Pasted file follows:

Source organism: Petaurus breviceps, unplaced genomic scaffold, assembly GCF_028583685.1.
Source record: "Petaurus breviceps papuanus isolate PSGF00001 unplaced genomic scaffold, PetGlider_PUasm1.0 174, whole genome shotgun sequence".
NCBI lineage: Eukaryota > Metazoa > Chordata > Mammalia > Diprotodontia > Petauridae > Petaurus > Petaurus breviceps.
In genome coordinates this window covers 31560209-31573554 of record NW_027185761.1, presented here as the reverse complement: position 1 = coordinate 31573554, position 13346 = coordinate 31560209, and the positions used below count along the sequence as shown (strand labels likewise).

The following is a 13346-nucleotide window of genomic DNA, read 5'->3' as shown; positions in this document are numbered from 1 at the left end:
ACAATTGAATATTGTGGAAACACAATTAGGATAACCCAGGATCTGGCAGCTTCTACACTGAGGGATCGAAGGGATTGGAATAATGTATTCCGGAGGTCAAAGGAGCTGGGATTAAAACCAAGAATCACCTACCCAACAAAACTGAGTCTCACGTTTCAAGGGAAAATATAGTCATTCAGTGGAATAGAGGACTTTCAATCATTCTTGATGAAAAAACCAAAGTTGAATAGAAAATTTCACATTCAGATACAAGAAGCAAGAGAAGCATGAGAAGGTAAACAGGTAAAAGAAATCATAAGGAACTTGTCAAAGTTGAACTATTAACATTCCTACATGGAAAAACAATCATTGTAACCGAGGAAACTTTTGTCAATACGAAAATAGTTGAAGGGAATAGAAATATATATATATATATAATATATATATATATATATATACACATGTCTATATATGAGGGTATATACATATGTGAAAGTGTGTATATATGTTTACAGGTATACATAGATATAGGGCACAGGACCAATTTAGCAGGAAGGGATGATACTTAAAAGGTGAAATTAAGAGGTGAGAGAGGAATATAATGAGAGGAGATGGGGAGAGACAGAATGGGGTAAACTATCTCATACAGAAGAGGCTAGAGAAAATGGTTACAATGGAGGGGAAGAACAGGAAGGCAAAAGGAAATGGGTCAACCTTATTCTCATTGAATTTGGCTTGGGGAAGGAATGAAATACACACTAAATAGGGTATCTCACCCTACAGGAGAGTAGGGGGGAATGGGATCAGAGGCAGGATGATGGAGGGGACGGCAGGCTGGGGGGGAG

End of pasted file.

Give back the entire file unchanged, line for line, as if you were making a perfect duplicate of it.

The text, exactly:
Source organism: Petaurus breviceps, unplaced genomic scaffold, assembly GCF_028583685.1.
Source record: "Petaurus breviceps papuanus isolate PSGF00001 unplaced genomic scaffold, PetGlider_PUasm1.0 174, whole genome shotgun sequence".
NCBI lineage: Eukaryota > Metazoa > Chordata > Mammalia > Diprotodontia > Petauridae > Petaurus > Petaurus breviceps.
In genome coordinates this window covers 31560209-31573554 of record NW_027185761.1, presented here as the reverse complement: position 1 = coordinate 31573554, position 13346 = coordinate 31560209, and the positions used below count along the sequence as shown (strand labels likewise).

The following is a 13346-nucleotide window of genomic DNA, read 5'->3' as shown; positions in this document are numbered from 1 at the left end:
ACAATTGAATATTGTGGAAACACAATTAGGATAACCCAGGATCTGGCAGCTTCTACACTGAGGGATCGAAGGGATTGGAATAATGTATTCCGGAGGTCAAAGGAGCTGGGATTAAAACCAAGAATCACCTACCCAACAAAACTGAGTCTCACGTTTCAAGGGAAAATATAGTCATTCAGTGGAATAGAGGACTTTCAATCATTCTTGATGAAAAAACCAAAGTTGAATAGAAAATTTCACATTCAGATACAAGAAGCAAGAGAAGCATGAGAAGGTAAACAGGTAAAAGAAATCATAAGGAACTTGTCAAAGTTGAACTATTAACATTCCTACATGGAAAAACAATCATTGTAACCGAGGAAACTTTTGTCAATACGAAAATAGTTGAAGGGAATAGAAATATATATATATATATAATATATATATATATATATATACACATGTCTATATATGAGGGTATATACATATGTGAAAGTGTGTATATATGTTTACAGGTATACATAGATATAGGGCACAGGACCAATTTAGCAGGAAGGGATGATACTTAAAAGGTGAAATTAAGAGGTGAGAGAGGAATATAATGAGAGGAGATGGGGAGAGACAGAATGGGGTAAACTATCTCATACAGAAGAGGCTAGAGAAAATGGTTACAATGGAGGGGAAGAACAGGAAGGCAAAAGGAAATGGGTCAACCTTATTCTCATTGAATTTGGCTTGGGGAAGGAATGAAATACACACTAAATAGGGTATCTCACCCTACAGGAGAGTAGGGGGGAATGGGATCAGAGGCAGGATGATGGAGGGGACGGCAGGCTGGGGGGGAG